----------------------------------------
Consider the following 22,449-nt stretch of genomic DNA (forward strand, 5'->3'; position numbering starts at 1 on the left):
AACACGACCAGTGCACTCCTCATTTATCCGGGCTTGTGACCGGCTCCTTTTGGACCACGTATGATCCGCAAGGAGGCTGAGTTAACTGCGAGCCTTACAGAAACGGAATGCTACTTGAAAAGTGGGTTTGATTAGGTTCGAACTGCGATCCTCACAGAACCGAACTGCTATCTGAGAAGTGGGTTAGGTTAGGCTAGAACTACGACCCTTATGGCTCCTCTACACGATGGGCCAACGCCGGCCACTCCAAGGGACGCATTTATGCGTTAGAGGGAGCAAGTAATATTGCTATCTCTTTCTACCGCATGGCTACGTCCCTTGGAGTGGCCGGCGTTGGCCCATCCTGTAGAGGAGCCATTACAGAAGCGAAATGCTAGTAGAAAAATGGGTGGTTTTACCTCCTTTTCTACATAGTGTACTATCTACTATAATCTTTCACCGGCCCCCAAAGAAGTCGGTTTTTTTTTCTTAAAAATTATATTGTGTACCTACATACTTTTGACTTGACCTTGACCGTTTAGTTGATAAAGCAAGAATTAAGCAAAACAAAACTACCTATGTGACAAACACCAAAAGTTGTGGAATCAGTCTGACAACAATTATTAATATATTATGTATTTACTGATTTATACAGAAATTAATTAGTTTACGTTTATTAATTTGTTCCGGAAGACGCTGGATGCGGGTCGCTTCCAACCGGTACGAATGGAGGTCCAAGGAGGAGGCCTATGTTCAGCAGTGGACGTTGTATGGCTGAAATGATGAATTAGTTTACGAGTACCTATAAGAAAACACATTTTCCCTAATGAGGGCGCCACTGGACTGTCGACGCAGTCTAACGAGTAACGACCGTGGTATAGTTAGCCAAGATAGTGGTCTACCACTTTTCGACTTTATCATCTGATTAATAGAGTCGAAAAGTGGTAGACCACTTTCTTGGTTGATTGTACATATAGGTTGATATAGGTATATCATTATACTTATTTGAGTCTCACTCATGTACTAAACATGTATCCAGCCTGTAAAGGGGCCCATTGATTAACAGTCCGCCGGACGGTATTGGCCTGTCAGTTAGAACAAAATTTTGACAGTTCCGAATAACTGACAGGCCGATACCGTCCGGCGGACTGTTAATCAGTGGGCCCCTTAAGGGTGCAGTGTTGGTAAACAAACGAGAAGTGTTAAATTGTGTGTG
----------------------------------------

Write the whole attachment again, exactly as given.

Consider the following 22,449-nt stretch of genomic DNA (forward strand, 5'->3'; position numbering starts at 1 on the left):
AACACGACCAGTGCACTCCTCATTTATCCGGGCTTGTGACCGGCTCCTTTTGGACCACGTATGATCCGCAAGGAGGCTGAGTTAACTGCGAGCCTTACAGAAACGGAATGCTACTTGAAAAGTGGGTTTGATTAGGTTCGAACTGCGATCCTCACAGAACCGAACTGCTATCTGAGAAGTGGGTTAGGTTAGGCTAGAACTACGACCCTTATGGCTCCTCTACACGATGGGCCAACGCCGGCCACTCCAAGGGACGCATTTATGCGTTAGAGGGAGCAAGTAATATTGCTATCTCTTTCTACCGCATGGCTACGTCCCTTGGAGTGGCCGGCGTTGGCCCATCCTGTAGAGGAGCCATTACAGAAGCGAAATGCTAGTAGAAAAATGGGTGGTTTTACCTCCTTTTCTACATAGTGTACTATCTACTATAATCTTTCACCGGCCCCCAAAGAAGTCGGTTTTTTTTTCTTAAAAATTATATTGTGTACCTACATACTTTTGACTTGACCTTGACCGTTTAGTTGATAAAGCAAGAATTAAGCAAAACAAAACTACCTATGTGACAAACACCAAAAGTTGTGGAATCAGTCTGACAACAATTATTAATATATTATGTATTTACTGATTTATACAGAAATTAATTAGTTTACGTTTATTAATTTGTTCCGGAAGACGCTGGATGCGGGTCGCTTCCAACCGGTACGAATGGAGGTCCAAGGAGGAGGCCTATGTTCAGCAGTGGACGTTGTATGGCTGAAATGATGAATTAGTTTACGAGTACCTATAAGAAAACACATTTTCCCTAATGAGGGCGCCACTGGACTGTCGACGCAGTCTAACGAGTAACGACCGTGGTATAGTTAGCCAAGATAGTGGTCTACCACTTTTCGACTTTATCATCTGATTAATAGAGTCGAAAAGTGGTAGACCACTTTCTTGGTTGATTGTACATATAGGTTGATATAGGTATATCATTATACTTATTTGAGTCTCACTCATGTACTAAACATGTATCCAGCCTGTAAAGGGGCCCATTGATTAACAGTCCGCCGGACGGTATTGGCCTGTCAGTTAGAACAAAATTTTGACAGTTCCGAATAACTGACAGGCCGATACCGTCCGGCGGACTGTTAATCAGTGGGCCCCTTAAGGGTGCAGTGTTGGTAAACAAACGAGAAGTGTTAAATTGTGTGTG